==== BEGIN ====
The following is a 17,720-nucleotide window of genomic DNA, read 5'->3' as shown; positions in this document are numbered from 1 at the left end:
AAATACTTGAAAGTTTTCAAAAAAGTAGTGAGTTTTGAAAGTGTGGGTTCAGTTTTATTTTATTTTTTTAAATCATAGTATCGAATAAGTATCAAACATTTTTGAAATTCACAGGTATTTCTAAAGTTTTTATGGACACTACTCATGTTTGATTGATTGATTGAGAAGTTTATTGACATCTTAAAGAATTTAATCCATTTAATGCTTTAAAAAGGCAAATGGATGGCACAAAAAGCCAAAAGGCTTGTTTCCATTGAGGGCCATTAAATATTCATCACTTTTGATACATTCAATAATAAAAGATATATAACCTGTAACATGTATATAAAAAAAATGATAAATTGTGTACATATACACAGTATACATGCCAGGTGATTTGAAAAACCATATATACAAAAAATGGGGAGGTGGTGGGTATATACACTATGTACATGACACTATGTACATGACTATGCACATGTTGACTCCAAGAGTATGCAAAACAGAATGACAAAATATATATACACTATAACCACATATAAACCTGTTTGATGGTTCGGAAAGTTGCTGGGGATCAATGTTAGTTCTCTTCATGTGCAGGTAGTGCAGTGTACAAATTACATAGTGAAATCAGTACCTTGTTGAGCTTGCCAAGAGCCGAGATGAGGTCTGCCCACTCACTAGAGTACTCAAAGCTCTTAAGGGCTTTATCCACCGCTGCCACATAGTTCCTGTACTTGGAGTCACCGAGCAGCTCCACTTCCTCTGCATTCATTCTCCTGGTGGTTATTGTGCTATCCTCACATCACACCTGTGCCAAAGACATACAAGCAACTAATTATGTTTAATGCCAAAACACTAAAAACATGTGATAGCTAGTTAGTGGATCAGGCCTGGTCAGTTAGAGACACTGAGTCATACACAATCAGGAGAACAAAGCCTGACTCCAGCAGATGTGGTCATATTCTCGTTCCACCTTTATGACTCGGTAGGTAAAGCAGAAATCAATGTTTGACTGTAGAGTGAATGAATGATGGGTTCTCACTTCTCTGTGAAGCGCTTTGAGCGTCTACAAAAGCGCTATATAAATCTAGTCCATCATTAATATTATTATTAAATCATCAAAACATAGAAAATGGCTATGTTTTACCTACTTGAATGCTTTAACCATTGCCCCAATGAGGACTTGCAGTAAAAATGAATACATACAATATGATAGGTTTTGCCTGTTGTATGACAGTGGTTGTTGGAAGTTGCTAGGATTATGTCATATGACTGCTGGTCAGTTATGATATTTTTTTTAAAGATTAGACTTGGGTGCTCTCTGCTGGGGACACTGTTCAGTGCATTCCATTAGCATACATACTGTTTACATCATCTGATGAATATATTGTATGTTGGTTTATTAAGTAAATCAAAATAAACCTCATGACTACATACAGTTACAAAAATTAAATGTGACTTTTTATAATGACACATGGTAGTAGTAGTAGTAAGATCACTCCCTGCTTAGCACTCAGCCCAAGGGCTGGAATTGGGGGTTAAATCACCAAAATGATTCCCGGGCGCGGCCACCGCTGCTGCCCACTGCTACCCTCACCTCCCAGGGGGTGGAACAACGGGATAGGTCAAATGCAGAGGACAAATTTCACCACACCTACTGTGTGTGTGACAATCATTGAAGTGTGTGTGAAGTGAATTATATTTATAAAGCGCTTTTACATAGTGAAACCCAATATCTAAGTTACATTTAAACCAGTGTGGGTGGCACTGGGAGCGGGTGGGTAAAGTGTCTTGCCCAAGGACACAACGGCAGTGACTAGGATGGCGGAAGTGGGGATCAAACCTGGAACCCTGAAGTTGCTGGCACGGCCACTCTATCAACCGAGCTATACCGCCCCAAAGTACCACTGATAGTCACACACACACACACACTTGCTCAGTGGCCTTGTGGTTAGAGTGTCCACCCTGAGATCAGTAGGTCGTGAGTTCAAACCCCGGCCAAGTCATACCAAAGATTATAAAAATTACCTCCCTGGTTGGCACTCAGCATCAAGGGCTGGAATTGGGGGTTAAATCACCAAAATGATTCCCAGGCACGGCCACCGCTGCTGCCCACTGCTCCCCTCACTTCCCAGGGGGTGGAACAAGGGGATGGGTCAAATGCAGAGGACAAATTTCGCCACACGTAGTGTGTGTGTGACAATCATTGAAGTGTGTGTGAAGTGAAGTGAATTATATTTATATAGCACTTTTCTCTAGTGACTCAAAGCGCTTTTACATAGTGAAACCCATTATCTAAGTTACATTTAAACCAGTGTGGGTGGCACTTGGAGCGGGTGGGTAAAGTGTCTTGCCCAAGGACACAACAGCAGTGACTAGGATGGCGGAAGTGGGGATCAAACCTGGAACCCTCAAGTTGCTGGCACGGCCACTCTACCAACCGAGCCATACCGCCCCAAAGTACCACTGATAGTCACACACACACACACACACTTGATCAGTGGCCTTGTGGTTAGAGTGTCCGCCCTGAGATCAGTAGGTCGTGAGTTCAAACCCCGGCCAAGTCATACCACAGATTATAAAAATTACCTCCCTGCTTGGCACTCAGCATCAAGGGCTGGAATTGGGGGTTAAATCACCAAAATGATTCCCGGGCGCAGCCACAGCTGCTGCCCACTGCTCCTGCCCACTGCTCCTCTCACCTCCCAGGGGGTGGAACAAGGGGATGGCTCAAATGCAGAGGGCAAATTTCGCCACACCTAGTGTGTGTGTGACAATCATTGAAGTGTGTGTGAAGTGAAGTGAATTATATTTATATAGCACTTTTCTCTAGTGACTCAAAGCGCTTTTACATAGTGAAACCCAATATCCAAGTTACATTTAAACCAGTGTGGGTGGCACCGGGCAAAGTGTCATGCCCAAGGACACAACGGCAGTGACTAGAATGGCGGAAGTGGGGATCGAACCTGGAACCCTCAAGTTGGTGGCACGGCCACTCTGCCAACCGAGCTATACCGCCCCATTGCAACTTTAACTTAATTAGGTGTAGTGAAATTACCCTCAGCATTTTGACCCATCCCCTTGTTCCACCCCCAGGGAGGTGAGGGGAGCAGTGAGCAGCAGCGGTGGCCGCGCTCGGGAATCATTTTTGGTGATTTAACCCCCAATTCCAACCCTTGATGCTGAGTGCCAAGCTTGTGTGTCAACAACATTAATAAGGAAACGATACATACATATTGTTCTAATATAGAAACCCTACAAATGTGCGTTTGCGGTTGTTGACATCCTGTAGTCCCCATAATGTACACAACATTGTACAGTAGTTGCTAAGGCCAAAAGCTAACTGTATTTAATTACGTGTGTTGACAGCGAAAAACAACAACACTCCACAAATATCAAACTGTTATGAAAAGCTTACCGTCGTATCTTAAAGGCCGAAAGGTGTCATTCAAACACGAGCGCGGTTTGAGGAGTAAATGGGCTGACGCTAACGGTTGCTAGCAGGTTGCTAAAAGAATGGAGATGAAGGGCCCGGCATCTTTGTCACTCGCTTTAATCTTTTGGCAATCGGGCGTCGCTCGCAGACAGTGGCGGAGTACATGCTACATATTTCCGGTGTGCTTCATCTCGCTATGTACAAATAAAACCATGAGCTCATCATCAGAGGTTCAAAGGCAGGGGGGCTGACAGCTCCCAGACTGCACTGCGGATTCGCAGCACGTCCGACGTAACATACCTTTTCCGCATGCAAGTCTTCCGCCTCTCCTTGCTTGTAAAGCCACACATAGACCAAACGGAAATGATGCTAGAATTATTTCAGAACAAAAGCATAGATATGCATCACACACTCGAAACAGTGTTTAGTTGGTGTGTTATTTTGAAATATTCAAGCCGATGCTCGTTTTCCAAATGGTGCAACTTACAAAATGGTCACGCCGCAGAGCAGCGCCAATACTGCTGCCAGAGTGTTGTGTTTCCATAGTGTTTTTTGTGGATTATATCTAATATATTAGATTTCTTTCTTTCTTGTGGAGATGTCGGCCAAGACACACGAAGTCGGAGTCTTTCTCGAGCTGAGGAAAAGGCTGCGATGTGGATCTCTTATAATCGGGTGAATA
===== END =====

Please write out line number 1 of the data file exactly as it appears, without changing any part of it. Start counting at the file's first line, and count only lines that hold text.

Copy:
The following is a 17,720-nucleotide window of genomic DNA, read 5'->3' as shown; positions in this document are numbered from 1 at the left end: